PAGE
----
Massachusetts State House.
Boston Bar Journal

Lessons to be Learned from the First Cases of Discipline of Prosecutors for Failure to Disclose Exculpatory Material

February 09, 2024
| Winter 2024 Vol. 68 #1

By David M. Siegel

Systemic failures are opportunities to learn rather than anomalies to ignore. On August 31, 2023, the Supreme Judicial Court (“SJC”) upheld the first bar discipline ever imposed on Massachusetts prosecutors for failure to disclose and misrepresentations concerning exculpatory material in Matter of Foster, 492 Mass. 724 (2023). When something “so intentional and so egregious” as to be a “system-wide failure” occurs, it is tempting to demand increased penalties. Id., 492 Mass. at 752. For example, one local criminal law and ethics professor has suggested more aggressive professional discipline for supervisory prosecutors under Rule 5.1 of the Massachusetts Rules of Professional Conduct (R. Michael Cassidy, Unleashing Rule 5.1 to Combat Prosecutorial Misconduct, 102 Ore. L. Rev. ___ (2024) (forthcoming)). But outcomes in complex systems that should never happen rarely result from one person’s action, and now that individual culpability has been determined and penalties assessed, it is time to learn from institutional failures.

The cases involved the collective failure of three lawyers to disclose information concerning the period and scope of illicit drug use by Sonya Farak, the Amherst drug lab chemist whose tampering with samples of suspected narcotics and falsification of test results ultimately led to dismissal of 33,000 drug cases. The prosecutors’ multiple ethical violations included misrepresentations to a judge and counsel, failure to adequately supervise, lack of competence and diligence, and conduct prejudicial to the administration of justice.

Farak’s drug use affected the reliability of everything she did at work. During consolidated post-conviction actions involving her cases, the central factual questions were: (1) when had her drug use begun and (2) what was its scope. The potential systemic impact of Farak’s misconduct was immediately evident as her case broke exactly one month after Hinton Drug laboratory analyst Annie Dookhan was indicted for perjury and twenty-seven counts of tampering with evidence from falsifying tests she never conducted, contaminating samples, and submitting false laboratory reports on her analyses. The two prosecutors of record in Dookhan’s case from the Attorney General’s Office (“AGO”) were two of the three involved in Farak’s case. One of them, the supervisory prosecutor, had assigned the Assistant Attorney General (“AAG”) to Farak’s case because of her familiarity with laboratory misconduct issues from Dookhan’s case. The third AAG was brought in to respond to the discovery requests. Prosecutors in the AGO recognized Farak’s case as a “matter of high importance.” 492 Mass. at 727.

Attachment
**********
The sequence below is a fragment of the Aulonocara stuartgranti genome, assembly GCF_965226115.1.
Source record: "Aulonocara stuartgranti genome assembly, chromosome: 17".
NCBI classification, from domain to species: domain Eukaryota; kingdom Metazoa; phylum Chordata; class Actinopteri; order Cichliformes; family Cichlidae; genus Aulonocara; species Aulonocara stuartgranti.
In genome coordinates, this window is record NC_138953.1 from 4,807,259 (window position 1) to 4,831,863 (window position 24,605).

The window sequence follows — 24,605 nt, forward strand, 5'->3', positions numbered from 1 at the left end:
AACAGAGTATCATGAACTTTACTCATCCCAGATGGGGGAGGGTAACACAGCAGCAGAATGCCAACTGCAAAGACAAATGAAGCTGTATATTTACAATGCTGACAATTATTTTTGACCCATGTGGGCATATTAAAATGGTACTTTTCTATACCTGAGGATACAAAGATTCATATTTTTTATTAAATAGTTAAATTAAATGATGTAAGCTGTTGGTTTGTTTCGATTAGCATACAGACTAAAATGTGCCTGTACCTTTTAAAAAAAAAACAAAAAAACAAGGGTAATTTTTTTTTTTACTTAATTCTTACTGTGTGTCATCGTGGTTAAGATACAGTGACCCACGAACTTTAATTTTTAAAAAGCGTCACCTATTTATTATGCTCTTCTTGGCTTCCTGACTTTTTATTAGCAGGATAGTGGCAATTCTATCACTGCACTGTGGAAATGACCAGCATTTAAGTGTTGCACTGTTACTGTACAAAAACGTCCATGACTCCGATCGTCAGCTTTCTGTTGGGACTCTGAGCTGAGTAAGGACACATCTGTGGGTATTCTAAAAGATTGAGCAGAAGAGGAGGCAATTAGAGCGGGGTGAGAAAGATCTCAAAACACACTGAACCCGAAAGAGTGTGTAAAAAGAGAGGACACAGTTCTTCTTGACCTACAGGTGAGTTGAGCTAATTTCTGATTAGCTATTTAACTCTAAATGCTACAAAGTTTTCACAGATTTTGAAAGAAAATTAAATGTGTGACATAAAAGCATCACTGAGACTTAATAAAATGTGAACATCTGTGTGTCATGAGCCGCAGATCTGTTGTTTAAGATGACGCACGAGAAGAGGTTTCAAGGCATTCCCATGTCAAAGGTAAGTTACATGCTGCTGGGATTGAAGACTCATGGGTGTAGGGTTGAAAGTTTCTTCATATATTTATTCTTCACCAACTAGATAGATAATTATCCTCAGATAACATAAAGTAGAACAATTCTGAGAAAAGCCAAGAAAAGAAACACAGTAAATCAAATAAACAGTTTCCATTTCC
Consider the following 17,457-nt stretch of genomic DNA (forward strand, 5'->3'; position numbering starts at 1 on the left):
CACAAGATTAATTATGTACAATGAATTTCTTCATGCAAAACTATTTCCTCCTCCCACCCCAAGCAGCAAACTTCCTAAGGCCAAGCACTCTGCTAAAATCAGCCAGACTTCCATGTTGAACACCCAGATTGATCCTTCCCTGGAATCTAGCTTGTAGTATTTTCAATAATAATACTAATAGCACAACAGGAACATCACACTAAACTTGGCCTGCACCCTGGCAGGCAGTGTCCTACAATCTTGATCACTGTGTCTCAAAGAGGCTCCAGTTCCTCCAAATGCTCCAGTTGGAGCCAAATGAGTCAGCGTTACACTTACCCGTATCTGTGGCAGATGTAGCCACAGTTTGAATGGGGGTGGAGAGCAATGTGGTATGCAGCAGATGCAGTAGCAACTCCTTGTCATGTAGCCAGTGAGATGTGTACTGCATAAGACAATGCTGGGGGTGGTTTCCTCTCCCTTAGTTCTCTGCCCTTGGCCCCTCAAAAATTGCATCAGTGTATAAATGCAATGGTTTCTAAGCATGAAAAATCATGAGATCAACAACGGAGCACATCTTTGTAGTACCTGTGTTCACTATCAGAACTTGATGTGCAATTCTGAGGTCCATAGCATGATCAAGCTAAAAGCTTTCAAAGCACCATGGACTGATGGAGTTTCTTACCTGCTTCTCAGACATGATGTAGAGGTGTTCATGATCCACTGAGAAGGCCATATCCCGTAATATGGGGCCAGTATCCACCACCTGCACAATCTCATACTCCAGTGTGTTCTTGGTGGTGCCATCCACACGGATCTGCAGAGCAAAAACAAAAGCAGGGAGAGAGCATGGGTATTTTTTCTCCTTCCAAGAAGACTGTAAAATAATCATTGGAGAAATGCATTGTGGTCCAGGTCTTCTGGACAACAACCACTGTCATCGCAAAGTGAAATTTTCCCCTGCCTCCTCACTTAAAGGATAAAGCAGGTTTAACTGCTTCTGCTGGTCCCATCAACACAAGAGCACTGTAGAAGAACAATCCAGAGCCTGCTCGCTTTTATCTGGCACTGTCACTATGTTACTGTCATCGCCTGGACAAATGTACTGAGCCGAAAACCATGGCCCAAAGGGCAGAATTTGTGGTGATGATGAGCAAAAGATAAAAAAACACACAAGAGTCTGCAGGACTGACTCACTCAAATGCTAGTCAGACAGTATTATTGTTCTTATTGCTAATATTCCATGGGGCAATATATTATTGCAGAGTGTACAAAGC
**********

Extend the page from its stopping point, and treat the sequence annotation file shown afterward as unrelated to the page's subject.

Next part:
The non-disclosures and misrepresentations by lawyers in the AGO were “sentinel events” warning of systemic risks. In safety research, events that should never occur such as surgeons operating on the wrong limb or aircraft doors opening in flight are called “unsafe acts” and can happen through unintentional behaviors (“errors”) or willful disregard of rules (“violations”) in environments whose supervision and organizational culture tolerate or even foster them. Systems involving human decision making require mechanisms to recognize both intentional and unintentional error, and the entities involved need to develop a culture of continuously checking their work, called a “culture of safety.” Sentinel events signal the need for such a culture.